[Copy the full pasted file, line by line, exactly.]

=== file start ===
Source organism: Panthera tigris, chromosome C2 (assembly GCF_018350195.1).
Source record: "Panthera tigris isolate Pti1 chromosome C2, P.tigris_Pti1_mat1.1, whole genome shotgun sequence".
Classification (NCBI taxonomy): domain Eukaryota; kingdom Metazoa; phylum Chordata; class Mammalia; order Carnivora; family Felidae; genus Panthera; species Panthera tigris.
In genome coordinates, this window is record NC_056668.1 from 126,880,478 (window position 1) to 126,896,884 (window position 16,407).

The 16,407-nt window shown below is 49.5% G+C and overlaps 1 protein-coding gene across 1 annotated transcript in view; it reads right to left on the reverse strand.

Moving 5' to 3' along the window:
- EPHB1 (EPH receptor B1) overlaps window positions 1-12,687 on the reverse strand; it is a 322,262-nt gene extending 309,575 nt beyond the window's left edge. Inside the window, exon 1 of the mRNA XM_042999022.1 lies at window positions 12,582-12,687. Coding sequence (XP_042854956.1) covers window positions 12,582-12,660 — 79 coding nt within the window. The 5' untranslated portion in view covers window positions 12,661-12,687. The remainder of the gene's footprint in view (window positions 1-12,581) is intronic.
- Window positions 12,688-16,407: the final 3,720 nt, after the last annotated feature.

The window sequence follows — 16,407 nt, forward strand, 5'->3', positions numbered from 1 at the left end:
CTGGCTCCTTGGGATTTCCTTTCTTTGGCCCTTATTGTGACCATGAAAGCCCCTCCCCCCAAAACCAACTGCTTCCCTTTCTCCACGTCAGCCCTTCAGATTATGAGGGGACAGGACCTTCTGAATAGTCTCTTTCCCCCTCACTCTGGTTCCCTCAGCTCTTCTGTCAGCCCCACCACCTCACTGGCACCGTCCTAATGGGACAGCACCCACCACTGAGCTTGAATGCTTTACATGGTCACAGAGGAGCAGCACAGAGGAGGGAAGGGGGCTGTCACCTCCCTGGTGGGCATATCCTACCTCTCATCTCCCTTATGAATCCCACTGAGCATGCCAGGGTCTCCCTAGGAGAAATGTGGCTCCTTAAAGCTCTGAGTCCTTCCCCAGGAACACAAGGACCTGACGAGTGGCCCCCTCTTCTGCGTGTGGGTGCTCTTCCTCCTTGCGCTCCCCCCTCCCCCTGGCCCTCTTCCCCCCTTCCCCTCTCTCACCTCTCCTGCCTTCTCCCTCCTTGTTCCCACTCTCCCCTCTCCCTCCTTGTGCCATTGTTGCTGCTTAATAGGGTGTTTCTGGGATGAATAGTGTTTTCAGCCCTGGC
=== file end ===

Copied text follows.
Source organism: Panthera tigris, chromosome C2 (assembly GCF_018350195.1).
Source record: "Panthera tigris isolate Pti1 chromosome C2, P.tigris_Pti1_mat1.1, whole genome shotgun sequence".
Classification (NCBI taxonomy): domain Eukaryota; kingdom Metazoa; phylum Chordata; class Mammalia; order Carnivora; family Felidae; genus Panthera; species Panthera tigris.
In genome coordinates, this window is record NC_056668.1 from 126,880,478 (window position 1) to 126,896,884 (window position 16,407).

The 16,407-nt window shown below is 49.5% G+C and overlaps 1 protein-coding gene across 1 annotated transcript in view; it reads right to left on the reverse strand.

Moving 5' to 3' along the window:
- EPHB1 (EPH receptor B1) overlaps window positions 1-12,687 on the reverse strand; it is a 322,262-nt gene extending 309,575 nt beyond the window's left edge. Inside the window, exon 1 of the mRNA XM_042999022.1 lies at window positions 12,582-12,687. Coding sequence (XP_042854956.1) covers window positions 12,582-12,660 — 79 coding nt within the window. The 5' untranslated portion in view covers window positions 12,661-12,687. The remainder of the gene's footprint in view (window positions 1-12,581) is intronic.
- Window positions 12,688-16,407: the final 3,720 nt, after the last annotated feature.

The window sequence follows — 16,407 nt, forward strand, 5'->3', positions numbered from 1 at the left end:
CTGGCTCCTTGGGATTTCCTTTCTTTGGCCCTTATTGTGACCATGAAAGCCCCTCCCCCCAAAACCAACTGCTTCCCTTTCTCCACGTCAGCCCTTCAGATTATGAGGGGACAGGACCTTCTGAATAGTCTCTTTCCCCCTCACTCTGGTTCCCTCAGCTCTTCTGTCAGCCCCACCACCTCACTGGCACCGTCCTAATGGGACAGCACCCACCACTGAGCTTGAATGCTTTACATGGTCACAGAGGAGCAGCACAGAGGAGGGAAGGGGGCTGTCACCTCCCTGGTGGGCATATCCTACCTCTCATCTCCCTTATGAATCCCACTGAGCATGCCAGGGTCTCCCTAGGAGAAATGTGGCTCCTTAAAGCTCTGAGTCCTTCCCCAGGAACACAAGGACCTGACGAGTGGCCCCCTCTTCTGCGTGTGGGTGCTCTTCCTCCTTGCGCTCCCCCCTCCCCCTGGCCCTCTTCCCCCCTTCCCCTCTCTCACCTCTCCTGCCTTCTCCCTCCTTGTTCCCACTCTCCCCTCTCCCTCCTTGTGCCATTGTTGCTGCTTAATAGGGTGTTTCTGGGATGAATAGTGTTTTCAGCCCTGGC